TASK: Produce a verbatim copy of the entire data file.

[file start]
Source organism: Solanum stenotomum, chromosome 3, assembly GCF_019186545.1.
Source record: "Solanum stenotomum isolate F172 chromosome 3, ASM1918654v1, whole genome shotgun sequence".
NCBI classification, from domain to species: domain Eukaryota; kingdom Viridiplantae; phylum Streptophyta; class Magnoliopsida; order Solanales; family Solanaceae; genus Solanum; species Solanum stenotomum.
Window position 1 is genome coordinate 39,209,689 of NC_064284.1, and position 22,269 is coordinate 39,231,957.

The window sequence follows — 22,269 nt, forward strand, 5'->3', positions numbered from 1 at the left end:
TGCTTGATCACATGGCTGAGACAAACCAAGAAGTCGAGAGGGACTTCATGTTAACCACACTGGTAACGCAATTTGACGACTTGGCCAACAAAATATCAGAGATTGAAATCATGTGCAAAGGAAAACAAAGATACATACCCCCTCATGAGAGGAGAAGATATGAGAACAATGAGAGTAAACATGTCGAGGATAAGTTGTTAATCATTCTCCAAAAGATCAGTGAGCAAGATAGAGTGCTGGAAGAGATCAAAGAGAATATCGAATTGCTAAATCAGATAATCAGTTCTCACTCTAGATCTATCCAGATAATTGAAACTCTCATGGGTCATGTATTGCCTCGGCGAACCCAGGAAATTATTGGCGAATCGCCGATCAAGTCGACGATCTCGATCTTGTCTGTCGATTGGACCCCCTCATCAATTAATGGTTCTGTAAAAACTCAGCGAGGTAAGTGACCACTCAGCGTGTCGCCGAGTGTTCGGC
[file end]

Source organism: Solanum stenotomum, chromosome 3, assembly GCF_019186545.1.
Source record: "Solanum stenotomum isolate F172 chromosome 3, ASM1918654v1, whole genome shotgun sequence".
NCBI classification, from domain to species: domain Eukaryota; kingdom Viridiplantae; phylum Streptophyta; class Magnoliopsida; order Solanales; family Solanaceae; genus Solanum; species Solanum stenotomum.
Window position 1 is genome coordinate 39,209,689 of NC_064284.1, and position 22,269 is coordinate 39,231,957.

The window sequence follows — 22,269 nt, forward strand, 5'->3', positions numbered from 1 at the left end:
TGCTTGATCACATGGCTGAGACAAACCAAGAAGTCGAGAGGGACTTCATGTTAACCACACTGGTAACGCAATTTGACGACTTGGCCAACAAAATATCAGAGATTGAAATCATGTGCAAAGGAAAACAAAGATACATACCCCCTCATGAGAGGAGAAGATATGAGAACAATGAGAGTAAACATGTCGAGGATAAGTTGTTAATCATTCTCCAAAAGATCAGTGAGCAAGATAGAGTGCTGGAAGAGATCAAAGAGAATATCGAATTGCTAAATCAGATAATCAGTTCTCACTCTAGATCTATCCAGATAATTGAAACTCTCATGGGTCATGTATTGCCTCGGCGAACCCAGGAAATTATTGGCGAATCGCCGATCAAGTCGACGATCTCGATCTTGTCTGTCGATTGGACCCCCTCATCAATTAATGGTTCTGTAAAAACTCAGCGAGGTAAGTGACCACTCAGCGTGTCGCCGAGTGTTCGGC